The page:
Cooking With Sin 2014 Calendar – February

Posted on: January 29th, 2014 by Carla Johnson 2 Comments

Each month in 2014, I am sharing a calendar page that includes a CWS recipe. Here is February’s!

Click to open up the large version of the calendar page, then right click and save or copy it for yourself. Print it off for your fridge, share it with a friend, post it at your office … etc.

I just ask, if you use it in a document, please use the entire image, so Cooking With Sin gets the credit. Thank you. It is yours to enjoy!

Carla Johnson Cooking With Sin Calendar 2014

CWS Calendar 2014-02 February

Check out the story from the original classic recipe “She’s a Trooper” Cherries Jubilee.

Carla Johnson Cooking With Sin

Carla Johnson Cooking With Sin

Flaming Cherries Jubilee

Posted on: February 14th, 2013 by Carla Johnson No Comments

“Love must be as much a light as it is a flame.” H. D. Thoreau

Cooking With Sin Carla Johnson

This past Saturday I shared Flaming Cherries Jubilee, a simplified version of  “She’s a Trooper” Cherries Jubilee on the Cooking Stage at The Total Woman Show in Kitchener. On the Friday evening before I was practising my flambé skills – fortunately nothing was singed! – when I realized I was running low on Kirsch. I made a point of heading out early Saturday morning to buy another bottle only to learn the entire city of Cambridge was sold out!

Cooking With Sin Carla Johnson

I needed something with an alcohol content of 40% so it could ignite and one of the liquor store managers talked me into using marshmallow vodka. I had never bought or tasted it before, but I decided to take his word for it. I’m so glad I did!

When I arrived at the show I was so happy to find out my friend Jay Chagnon was hosting my segment. I was also relieved to have my friend Chef D of Chef D TV working nearby to help re-jig that cooking surface for me. Jay and I ended up inviting Chef D to join us on stage and we had a fantastic time. Much hilarity ensued and I just hope the audience had as much fun as we did.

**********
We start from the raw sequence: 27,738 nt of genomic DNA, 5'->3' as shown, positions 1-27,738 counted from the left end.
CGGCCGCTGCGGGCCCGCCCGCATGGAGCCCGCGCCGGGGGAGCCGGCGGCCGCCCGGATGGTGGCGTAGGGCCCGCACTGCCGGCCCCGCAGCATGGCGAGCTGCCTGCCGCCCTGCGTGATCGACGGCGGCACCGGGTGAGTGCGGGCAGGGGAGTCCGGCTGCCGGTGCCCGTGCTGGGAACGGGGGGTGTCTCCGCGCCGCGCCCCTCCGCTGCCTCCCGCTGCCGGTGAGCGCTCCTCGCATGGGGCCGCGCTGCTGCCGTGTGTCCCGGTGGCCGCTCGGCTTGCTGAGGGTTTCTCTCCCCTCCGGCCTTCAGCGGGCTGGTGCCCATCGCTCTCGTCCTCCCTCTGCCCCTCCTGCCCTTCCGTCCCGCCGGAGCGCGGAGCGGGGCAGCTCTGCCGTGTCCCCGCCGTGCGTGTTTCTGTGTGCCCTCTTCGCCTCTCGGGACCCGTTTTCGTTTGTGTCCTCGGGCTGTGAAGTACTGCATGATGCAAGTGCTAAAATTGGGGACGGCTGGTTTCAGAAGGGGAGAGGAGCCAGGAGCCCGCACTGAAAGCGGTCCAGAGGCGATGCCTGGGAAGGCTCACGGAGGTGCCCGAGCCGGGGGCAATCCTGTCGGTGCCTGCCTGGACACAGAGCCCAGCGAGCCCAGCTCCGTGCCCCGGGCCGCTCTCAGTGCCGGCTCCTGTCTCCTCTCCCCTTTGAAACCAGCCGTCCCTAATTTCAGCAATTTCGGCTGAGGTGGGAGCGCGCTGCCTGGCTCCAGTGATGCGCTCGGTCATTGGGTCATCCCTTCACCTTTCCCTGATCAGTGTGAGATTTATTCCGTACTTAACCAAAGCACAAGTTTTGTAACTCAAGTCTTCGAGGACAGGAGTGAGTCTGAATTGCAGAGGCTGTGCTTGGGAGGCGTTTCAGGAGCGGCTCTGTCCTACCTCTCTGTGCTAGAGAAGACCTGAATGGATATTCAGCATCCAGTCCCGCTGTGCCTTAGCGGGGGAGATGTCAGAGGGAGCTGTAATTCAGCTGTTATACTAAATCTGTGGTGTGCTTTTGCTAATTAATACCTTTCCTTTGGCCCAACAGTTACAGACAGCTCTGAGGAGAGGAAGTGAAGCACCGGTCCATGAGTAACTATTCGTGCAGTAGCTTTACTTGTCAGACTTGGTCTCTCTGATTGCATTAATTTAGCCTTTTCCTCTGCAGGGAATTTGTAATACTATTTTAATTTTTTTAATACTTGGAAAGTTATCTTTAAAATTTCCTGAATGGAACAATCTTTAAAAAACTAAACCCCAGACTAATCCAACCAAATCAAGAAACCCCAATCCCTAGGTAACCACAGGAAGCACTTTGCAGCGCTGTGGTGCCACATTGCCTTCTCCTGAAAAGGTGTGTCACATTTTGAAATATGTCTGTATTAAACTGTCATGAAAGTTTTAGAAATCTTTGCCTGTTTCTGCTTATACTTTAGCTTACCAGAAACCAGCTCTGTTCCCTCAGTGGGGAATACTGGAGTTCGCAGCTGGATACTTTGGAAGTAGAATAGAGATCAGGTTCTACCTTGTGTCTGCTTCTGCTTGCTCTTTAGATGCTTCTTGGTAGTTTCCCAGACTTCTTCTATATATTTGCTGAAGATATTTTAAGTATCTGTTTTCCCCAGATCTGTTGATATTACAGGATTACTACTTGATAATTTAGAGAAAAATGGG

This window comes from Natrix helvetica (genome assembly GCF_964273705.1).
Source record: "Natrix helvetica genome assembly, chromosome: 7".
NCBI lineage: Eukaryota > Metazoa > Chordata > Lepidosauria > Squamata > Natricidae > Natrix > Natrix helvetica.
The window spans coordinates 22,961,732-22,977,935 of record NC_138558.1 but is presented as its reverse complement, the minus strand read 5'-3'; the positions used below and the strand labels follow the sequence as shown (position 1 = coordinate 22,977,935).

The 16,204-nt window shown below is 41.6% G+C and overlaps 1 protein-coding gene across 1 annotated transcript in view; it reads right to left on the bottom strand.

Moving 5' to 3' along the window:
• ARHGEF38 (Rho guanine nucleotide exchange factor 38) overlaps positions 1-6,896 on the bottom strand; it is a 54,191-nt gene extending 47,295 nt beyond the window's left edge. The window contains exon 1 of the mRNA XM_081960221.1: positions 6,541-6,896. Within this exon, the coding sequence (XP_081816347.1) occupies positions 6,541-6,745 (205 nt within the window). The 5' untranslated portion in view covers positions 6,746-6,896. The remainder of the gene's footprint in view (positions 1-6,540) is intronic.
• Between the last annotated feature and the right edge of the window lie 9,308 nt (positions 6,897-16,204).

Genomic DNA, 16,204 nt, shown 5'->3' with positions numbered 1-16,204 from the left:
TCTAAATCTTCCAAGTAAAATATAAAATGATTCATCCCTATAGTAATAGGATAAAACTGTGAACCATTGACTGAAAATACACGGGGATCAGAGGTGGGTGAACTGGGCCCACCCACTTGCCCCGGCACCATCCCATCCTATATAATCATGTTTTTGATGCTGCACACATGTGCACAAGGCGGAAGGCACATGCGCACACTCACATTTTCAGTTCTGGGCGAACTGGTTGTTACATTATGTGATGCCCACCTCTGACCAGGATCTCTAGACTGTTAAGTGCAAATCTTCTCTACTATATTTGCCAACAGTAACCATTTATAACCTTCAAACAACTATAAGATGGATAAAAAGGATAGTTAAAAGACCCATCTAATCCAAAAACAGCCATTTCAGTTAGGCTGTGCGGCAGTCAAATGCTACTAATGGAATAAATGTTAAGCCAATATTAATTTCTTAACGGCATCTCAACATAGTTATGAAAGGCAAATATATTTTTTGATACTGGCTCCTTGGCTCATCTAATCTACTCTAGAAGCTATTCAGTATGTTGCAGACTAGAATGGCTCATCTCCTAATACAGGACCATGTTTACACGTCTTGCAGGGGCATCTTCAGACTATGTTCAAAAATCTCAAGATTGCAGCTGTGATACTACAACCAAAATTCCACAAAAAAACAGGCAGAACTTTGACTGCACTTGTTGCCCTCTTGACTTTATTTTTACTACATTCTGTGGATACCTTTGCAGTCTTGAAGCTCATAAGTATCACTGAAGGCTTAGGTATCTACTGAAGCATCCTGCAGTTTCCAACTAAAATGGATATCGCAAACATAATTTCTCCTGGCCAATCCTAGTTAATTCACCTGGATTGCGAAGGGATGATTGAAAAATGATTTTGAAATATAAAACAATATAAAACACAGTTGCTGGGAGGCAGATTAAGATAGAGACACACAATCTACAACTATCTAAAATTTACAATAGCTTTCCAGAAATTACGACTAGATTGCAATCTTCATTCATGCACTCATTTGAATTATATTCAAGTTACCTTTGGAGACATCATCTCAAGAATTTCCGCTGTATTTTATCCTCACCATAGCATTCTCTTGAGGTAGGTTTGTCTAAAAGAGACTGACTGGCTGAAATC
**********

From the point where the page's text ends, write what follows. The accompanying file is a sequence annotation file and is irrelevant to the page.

Cooking With Sin Carla Johnson

Me and Chef D on The Total Woman Stage - Photo Credit K. Stenhouse

Deciding to add the marshmallow vodka at the last minute was certainly a risk, especially with a live audience there to taste it, but it was a wonderful surprise! In fact, it was so good that two of the volunteers who were helping afterward cleaned up the pan with their bare fingers! Yup, “finger licking good!” 😆

If you saw us on stage, you know we joked about measuring the booze with a “wrist feel” where you pour until your wrist feels lighter, but for this post I’ll give you some more specific amounts. Feel free to add as much as you want. That’s all part of the fun and it’s especially timely for a Valentine’s Day dinner.

Flaming Cherries Jubilee

Serves 6
1 can cherry pie filling
2 ounces Cointreau
2 ounces marshmallow vodka
2 ounces Kirsch
vanilla ice cream

1. Pour the can of cherry pie filling into a large pan. Heat on high until bubbling.

2. Move the cherries to the side of the pan then pour the alcohol onto the scrapped side of the pan. This ensures the alcohol comes in contact with the pan directly and heats up quickly. Using a lighter with a long nozzle, ignite the alcohol.

3. Let the flames burn down then mix it into the pie filling. You can also douse the flames with the pan lid if you wish.

4. Pour the warm cherries and sauce over individual dishes of vanilla ice cream and serve.

*Tip* You will want to make this in the evening when it is dark to appreciate the glow of the flames.

I especially like this recipe because it is very simple, very showy and the cherries remain a nice red colour.

Cooking With Sin Carla Johnson

Photo credit

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More On Kirsch and Tips for a Flambé

Posted on: June 24th, 2010 by Carla Johnson 1 Comment


Kirschwasser is German for “cherry water.” It is a clear brandy made from double distillation of the fermented juice and pits of cherries.